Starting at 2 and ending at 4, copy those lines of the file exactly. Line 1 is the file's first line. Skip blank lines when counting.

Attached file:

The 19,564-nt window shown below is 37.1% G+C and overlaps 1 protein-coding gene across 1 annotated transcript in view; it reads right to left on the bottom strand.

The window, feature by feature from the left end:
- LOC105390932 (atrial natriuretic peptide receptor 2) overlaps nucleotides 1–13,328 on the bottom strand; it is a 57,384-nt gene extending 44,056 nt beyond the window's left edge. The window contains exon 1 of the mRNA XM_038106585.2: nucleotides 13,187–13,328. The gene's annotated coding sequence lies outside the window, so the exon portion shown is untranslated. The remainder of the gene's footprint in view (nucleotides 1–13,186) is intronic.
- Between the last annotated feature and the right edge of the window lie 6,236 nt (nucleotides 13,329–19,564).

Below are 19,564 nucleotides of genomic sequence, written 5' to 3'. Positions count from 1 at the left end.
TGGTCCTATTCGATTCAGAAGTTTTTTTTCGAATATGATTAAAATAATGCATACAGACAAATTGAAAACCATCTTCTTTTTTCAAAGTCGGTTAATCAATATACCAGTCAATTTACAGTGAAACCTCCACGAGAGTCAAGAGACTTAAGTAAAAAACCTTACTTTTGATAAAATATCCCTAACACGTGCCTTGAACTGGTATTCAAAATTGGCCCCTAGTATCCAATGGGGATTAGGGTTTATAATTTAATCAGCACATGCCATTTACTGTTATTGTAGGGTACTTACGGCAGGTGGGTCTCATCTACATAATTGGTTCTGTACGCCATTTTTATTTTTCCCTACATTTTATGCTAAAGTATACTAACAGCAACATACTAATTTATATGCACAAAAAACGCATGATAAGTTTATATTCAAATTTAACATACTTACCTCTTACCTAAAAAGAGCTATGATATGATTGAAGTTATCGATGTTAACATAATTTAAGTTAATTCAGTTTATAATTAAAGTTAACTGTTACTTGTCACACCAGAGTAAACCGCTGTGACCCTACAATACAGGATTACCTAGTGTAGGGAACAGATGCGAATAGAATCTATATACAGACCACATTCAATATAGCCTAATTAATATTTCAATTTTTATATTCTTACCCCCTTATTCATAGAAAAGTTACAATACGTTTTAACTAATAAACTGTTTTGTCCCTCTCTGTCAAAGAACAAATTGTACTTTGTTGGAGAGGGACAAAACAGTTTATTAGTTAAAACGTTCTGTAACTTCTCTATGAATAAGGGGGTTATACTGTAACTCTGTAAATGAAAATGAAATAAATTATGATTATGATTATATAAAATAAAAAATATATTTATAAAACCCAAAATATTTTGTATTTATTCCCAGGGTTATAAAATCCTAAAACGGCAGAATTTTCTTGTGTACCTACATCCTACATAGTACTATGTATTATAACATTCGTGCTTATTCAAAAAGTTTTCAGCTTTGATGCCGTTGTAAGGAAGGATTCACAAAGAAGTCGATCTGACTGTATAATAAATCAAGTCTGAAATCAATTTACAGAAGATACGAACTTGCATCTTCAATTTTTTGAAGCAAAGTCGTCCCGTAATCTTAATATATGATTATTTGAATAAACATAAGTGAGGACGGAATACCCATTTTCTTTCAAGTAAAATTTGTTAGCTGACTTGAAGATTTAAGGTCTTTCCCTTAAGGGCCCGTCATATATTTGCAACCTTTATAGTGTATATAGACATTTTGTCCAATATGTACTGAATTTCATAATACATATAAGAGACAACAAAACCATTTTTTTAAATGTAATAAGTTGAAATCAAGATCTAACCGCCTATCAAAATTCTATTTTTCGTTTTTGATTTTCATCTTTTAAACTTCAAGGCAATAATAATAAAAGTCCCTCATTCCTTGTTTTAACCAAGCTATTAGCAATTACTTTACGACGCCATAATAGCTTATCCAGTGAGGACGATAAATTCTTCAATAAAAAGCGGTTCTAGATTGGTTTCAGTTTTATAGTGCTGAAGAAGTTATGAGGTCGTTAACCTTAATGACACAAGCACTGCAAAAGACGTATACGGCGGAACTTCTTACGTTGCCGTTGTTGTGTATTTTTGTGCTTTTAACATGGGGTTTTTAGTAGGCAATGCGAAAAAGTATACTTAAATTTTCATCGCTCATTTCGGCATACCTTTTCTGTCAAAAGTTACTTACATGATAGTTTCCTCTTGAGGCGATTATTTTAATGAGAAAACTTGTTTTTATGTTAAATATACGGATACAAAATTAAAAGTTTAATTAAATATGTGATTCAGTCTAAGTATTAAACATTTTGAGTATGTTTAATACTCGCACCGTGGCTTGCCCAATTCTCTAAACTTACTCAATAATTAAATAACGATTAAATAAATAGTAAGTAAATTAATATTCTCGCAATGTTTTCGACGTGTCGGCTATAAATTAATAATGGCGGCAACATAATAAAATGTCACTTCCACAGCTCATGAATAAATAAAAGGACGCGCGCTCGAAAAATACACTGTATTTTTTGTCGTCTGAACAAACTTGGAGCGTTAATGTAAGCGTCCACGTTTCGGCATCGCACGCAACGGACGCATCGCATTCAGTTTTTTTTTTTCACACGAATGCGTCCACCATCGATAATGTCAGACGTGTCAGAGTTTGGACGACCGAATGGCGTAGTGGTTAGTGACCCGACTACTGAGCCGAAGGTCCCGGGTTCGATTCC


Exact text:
The window, feature by feature from the left end:
- LOC105390932 (atrial natriuretic peptide receptor 2) overlaps nucleotides 1–13,328 on the bottom strand; it is a 57,384-nt gene extending 44,056 nt beyond the window's left edge. The window contains exon 1 of the mRNA XM_038106585.2: nucleotides 13,187–13,328. The gene's annotated coding sequence lies outside the window, so the exon portion shown is untranslated. The remainder of the gene's footprint in view (nucleotides 1–13,186) is intronic.
- Between the last annotated feature and the right edge of the window lie 6,236 nt (nucleotides 13,329–19,564).